Featured Artists

Michel Auder
Slater Bradley
Martin Boyce
Philip-Lorca diCorcia
John Menick
Enrique Metinides
Yelena Popova
Amie Siegel
Kelley Walker

City of Disappearances involves three distinct but integrated elements: a solo display devoted to one artist from each collection, a new installation of works drawn from both collections, and a room in which artworks of different mediums are shown together.

From the Kadist Art Foundation there is Berlin Remake (2005) by the New York-based artist Amie Siegel; this two-channel work juxtaposes preexisting films of Berlin with contemporary footage of the same locations, presenting a ghostly portrait of a city that has been a prominent protagonist in world conflict.

From the Zabludowicz Collection comes a selection of hard-hitting reportage captured by Enrique Metinides, a Mexico City-based photographer, between 1949 and 1995.

The show will include a newly configured sculptural installation by the Scottish artist Martin Boyce; the work is appearing for the first time in San Francisco. Boyce references architectural and modernist design and materials to create environments that blend functionality and aesthetics, to uncanny effect.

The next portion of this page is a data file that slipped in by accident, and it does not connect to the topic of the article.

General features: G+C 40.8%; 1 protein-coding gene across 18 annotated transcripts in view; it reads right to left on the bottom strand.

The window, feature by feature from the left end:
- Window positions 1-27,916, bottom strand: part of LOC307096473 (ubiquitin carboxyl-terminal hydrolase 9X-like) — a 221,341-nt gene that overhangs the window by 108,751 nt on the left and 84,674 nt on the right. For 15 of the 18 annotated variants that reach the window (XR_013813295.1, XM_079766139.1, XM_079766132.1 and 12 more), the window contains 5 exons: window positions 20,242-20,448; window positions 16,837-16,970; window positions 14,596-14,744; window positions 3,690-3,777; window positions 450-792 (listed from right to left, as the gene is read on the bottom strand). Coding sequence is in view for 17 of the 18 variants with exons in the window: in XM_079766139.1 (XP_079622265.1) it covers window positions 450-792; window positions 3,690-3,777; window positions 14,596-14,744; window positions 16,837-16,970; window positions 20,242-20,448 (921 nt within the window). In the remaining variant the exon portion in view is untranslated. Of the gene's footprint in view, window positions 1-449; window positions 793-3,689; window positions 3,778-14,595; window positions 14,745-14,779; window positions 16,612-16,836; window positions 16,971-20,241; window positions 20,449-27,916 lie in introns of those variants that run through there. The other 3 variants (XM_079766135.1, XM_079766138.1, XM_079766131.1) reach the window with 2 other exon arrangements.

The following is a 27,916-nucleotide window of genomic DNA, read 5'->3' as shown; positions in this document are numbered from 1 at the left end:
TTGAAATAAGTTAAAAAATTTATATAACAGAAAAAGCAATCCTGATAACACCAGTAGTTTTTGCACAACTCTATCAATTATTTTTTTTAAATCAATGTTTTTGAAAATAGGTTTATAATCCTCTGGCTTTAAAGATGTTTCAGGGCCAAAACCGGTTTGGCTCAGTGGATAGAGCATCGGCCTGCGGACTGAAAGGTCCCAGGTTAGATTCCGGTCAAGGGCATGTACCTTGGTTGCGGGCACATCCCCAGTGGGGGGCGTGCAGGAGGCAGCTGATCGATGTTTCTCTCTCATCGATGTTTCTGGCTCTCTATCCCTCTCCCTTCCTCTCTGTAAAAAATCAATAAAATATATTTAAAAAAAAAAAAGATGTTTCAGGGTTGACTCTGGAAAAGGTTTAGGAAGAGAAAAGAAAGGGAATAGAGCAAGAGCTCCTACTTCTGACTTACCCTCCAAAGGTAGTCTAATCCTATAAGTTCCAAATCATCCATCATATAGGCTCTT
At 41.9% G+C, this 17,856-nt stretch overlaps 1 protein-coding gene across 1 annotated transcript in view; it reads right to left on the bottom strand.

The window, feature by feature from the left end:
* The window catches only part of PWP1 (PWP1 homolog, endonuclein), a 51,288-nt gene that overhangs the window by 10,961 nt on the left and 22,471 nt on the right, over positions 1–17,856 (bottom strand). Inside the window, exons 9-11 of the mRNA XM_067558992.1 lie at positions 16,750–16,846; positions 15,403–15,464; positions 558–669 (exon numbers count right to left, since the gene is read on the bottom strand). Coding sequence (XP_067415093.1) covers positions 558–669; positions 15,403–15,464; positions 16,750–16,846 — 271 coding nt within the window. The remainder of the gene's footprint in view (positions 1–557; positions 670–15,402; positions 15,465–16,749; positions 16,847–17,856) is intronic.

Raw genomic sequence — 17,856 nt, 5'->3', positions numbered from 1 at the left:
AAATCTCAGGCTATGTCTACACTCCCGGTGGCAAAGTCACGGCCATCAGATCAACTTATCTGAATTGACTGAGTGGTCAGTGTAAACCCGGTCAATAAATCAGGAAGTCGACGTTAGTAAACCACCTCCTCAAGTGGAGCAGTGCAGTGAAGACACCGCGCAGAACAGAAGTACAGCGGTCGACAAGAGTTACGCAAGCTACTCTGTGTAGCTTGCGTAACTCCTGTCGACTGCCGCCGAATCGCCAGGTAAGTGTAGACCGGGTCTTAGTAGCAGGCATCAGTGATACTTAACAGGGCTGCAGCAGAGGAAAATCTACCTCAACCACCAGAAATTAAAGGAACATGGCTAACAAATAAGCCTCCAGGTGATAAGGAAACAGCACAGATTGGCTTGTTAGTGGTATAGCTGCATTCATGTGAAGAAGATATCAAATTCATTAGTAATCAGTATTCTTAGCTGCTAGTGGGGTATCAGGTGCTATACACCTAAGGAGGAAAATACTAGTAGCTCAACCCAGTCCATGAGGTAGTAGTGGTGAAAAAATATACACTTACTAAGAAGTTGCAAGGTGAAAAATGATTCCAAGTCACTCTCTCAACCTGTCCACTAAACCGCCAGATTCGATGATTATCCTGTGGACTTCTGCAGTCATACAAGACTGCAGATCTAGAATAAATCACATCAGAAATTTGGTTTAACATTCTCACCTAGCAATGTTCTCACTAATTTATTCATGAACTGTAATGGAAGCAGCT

There will be video, painting, and photography by Slater Bradley, Yelena Popova, and Kelley Walker from the Zabludowicz Collection and Michel Auder, Philip-Lorca diCorcia, and John Menick from the Kadist Art Foundation.

Visit wattis.org for current information concerning related programs and events.

City of Disappearances is supported by the Zabludowicz Collection and the Kadist Art Foundation.

Founding support for CCA Wattis Institute for Contemporary Arts programs has been provided by Phyllis C. Wattis and Judy & Bill Timken. Generous support provided by Grants for the Arts/San Francisco Hotel Tax Fund and the CCA Curator's Forum.

September 10–19, 2013

College Avenue Galleries, Oakland Campus
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Reception: Wed., Sept. 11, 5:30-7:30 p.m.
Hours: Tues.-Sat., 11 a.m.-6 p.m.; also Wed. until 7:30 p.m.
Info: 510.658.1223 or 510.658.1224

Work in all media by the newest members of the CCA student community.

The reception is hosted by CCA’s Alumni Association.

Presented by Academic Affairs

September 4–26, 2013

Tecoah Bruce Gallery at the Oliver Art Center, Oakland Campus
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Reception: Wed., September 11, 5:30-7:30 p.m.
Hours: Mon.–Fri., 8:30 a.m.–noon and 1–4:30 p.m. (closed Wed. mornings)
Free and open to the public
Gallery talks: Mon.-Fri. at 11:30 a.m. (except Wed.) and 3:30 p.m.
More info: 510.594.3648 or fine-arts-undergrad@cca.edu

The 2013 CCA Faculty Exhibition is a celebration of the working artists, designers, architects, and writers who teach and inspire the CCA community.

The exhibition includes a wide range of work from faculty teaching in all 21 undergraduate programs to provide a rich overview of the art, craft, design and writing experiences that CCA has to offer.